said 1 year, 4 months ago:
This year, Google, Facebook and others promise to rev up efforts in trying to put an end to all forms of discoverable spamming, gaming systems, and black hat ways or any other way that systematically and fraudulently siphons money from their ad clients and others.
The Justice Department also has taken a keen interest because of mounting advertiser complaints that these big companies have been deliberately letting illegal activities inflate ad bids and ultimate prices for advertisers in order for the big boys to profit, too.
The Sherman Act, anti-trust, and RICO (Racketeering Influenced and Corrupt Organizations) are words used during these investigations. Under RICO, anyone associated with or profiting from a RICO enterprise can be prosecuted and all profits and associated property may be confiscated in ad rem proceedings. The confiscation laws make it quite possible for the government to take your property and ask questions later, as long as that property or money or profits are reasonably and adequately tied to some “enterprise” they’re indicting.
In addition, Google’s tired of sharing Adsense money on websites that fraudulently steal their revenue in this way and has said so explicitly. If you are earning Adsense revenue on your site and you have participated in a mass link exchange with unrelated sites, you put you and your business squarely within the sites of the big boys and federal justice investigators if one of your link partners has stepped over the line, dragging you with them. Advertisers are paying ad rates based on targeted viewers. Link exchanges often help inflate the numbers, netting you additional profits for Adsense shares and losses to advertisers who were misled by your deliberate solicitation of untargeted viewers to your site.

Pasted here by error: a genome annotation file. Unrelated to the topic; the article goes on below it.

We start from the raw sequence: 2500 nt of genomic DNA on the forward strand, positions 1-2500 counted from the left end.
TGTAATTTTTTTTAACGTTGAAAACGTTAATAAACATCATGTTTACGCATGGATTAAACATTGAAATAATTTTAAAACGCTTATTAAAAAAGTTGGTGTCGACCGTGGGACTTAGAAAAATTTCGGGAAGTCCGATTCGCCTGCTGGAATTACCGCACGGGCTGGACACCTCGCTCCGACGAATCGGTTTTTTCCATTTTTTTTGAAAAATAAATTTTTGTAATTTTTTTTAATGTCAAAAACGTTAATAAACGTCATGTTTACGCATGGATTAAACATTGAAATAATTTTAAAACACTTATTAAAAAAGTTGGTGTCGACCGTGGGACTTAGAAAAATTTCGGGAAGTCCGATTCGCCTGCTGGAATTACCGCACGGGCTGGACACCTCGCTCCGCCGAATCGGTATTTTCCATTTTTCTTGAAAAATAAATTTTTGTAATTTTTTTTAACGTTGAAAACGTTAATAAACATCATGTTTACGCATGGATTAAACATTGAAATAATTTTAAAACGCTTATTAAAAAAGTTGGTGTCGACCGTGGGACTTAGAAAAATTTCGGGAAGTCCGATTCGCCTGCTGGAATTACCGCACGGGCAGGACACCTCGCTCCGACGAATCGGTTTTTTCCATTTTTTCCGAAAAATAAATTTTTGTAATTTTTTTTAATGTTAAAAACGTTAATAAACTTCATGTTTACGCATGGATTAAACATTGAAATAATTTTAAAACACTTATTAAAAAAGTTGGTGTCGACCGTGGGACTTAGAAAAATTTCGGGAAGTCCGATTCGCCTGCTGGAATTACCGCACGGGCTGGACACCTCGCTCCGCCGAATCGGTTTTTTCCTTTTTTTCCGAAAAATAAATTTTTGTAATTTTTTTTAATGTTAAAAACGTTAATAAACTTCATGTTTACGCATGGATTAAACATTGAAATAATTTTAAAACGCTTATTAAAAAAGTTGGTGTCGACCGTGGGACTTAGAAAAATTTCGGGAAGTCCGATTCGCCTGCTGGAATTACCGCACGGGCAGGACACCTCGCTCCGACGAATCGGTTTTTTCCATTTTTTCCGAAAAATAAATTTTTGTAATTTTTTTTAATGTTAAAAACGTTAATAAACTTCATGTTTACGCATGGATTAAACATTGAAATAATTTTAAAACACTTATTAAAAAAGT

Ask yourself what an advertiser asks. Is a visitor to my site there because of the relevant keywords that led them here or for some other reason? Any other reason is probably misleading.
Any site that demonstrates a pattern of soliciting visitors to visit other sites for any reason other than related to relevant keywords can also be suspect to the Justice Department or the big boys. So link exchanges should cause instant alarm for any site. Still, many sites ignore the dangers and allow and/or even promote the practice.
Investigators can easily follow breadcrumbs from one fraudster to the next. Even if you’re innocent or have no fraudulent intent, the legal fees in defending yourself could shut you, your website, and business down. As a prevention measure, Google or other big boys could just shut you down themselves with no warning and without access to appeal. Poof, overnight you’re business and entire means of income could just vanish!
My opinion? I’m not ever going to be leaving any suspicious non-keyword-related bread crumbs that lead back to my sites. Not if I can help it. Link exchanges always look suspicious. It seems the Justice Department and Google might finally have caught on to this.